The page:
More than seven years after the recession ended, Black workers’ earnings are accelerating sharply. Median usual weekly earnings for full-time Black workers rose 9.8 percent in the third quarter from a year earlier, the fastest rate of growth on records back to 2000, according to recently released data from the Labor Department.

The recent gains mean the increase in earnings for Blacks since the recession ended in mid-2009, 15.7 percent, is now outpacing the gain for whites, 13.3 percent, and Latinos, 15.5 percent. But bulk of the improvement for Blacks and Latinos has occurred in the past two years.

Wage Gains by Race

Despite recent gains, the pay gap between races is wide. Median weekly pay for blacks in the third quarter of 2016 was $685, versus $854 for whites and $632 for Latinos.

The data is consistent with the argument put forth by some economists that wage gains for minority groups tend to be most pronounced when the economy is near full employment. The unemployment rate, five last month, has held near that historically low mark for the past year. The wage gains come alongside lower levels of unemployment and stronger labor-force participation among Blacks.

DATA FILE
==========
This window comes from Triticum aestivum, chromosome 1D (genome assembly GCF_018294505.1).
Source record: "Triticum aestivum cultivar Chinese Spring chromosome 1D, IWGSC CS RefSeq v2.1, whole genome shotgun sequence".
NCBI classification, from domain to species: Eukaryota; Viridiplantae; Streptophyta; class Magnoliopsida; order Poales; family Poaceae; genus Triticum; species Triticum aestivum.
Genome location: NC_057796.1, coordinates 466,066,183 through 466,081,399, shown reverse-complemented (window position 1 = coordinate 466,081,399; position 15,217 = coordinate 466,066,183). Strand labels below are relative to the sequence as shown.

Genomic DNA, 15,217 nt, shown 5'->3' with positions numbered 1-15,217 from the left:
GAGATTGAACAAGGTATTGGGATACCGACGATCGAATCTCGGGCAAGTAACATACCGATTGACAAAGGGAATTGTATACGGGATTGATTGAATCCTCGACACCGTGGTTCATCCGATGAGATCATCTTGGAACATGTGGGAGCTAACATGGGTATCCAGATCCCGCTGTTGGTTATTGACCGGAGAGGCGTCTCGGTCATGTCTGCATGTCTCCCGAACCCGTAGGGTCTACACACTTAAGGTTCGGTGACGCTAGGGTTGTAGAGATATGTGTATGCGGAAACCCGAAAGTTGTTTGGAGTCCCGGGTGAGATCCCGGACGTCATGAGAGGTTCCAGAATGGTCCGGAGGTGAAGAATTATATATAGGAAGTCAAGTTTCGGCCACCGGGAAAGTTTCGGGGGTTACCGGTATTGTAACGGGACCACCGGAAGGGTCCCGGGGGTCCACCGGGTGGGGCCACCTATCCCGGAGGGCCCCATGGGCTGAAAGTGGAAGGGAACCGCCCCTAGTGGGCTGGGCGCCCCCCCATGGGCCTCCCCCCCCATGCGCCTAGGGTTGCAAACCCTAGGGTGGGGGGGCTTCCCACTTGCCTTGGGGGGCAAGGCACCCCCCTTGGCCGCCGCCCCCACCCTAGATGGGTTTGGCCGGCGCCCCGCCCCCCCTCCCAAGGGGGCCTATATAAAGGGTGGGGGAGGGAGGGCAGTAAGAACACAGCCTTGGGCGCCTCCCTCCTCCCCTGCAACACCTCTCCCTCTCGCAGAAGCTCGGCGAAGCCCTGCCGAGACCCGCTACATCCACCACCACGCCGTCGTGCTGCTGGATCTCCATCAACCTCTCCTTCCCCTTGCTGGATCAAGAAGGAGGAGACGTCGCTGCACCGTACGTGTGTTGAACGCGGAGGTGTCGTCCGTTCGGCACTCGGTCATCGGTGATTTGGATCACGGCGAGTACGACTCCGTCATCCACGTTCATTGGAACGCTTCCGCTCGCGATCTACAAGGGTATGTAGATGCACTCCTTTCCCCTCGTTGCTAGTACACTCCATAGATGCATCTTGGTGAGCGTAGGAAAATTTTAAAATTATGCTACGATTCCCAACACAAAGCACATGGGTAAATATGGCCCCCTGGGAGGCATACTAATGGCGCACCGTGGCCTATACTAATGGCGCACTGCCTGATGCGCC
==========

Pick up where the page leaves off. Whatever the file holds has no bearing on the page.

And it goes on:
The emerging wage improvement could have implications for Federal Reserve policy makers considering whether the economy is strong enough to absorb an increase in the central bank’s benchmark interest rate. Such increases are generally intended to keep the economy from overheating.

“The Fed should perhaps hold off on an interest-rate increase because the groups that benefit most late in a recovery are just now starting to see those gains materialize,” said Valerie Wilson, an economist at the left-leaning Economic Policy Institute think tank. “We need to allow these types of gains to continue as long as possible so people can experience a full recovery.”

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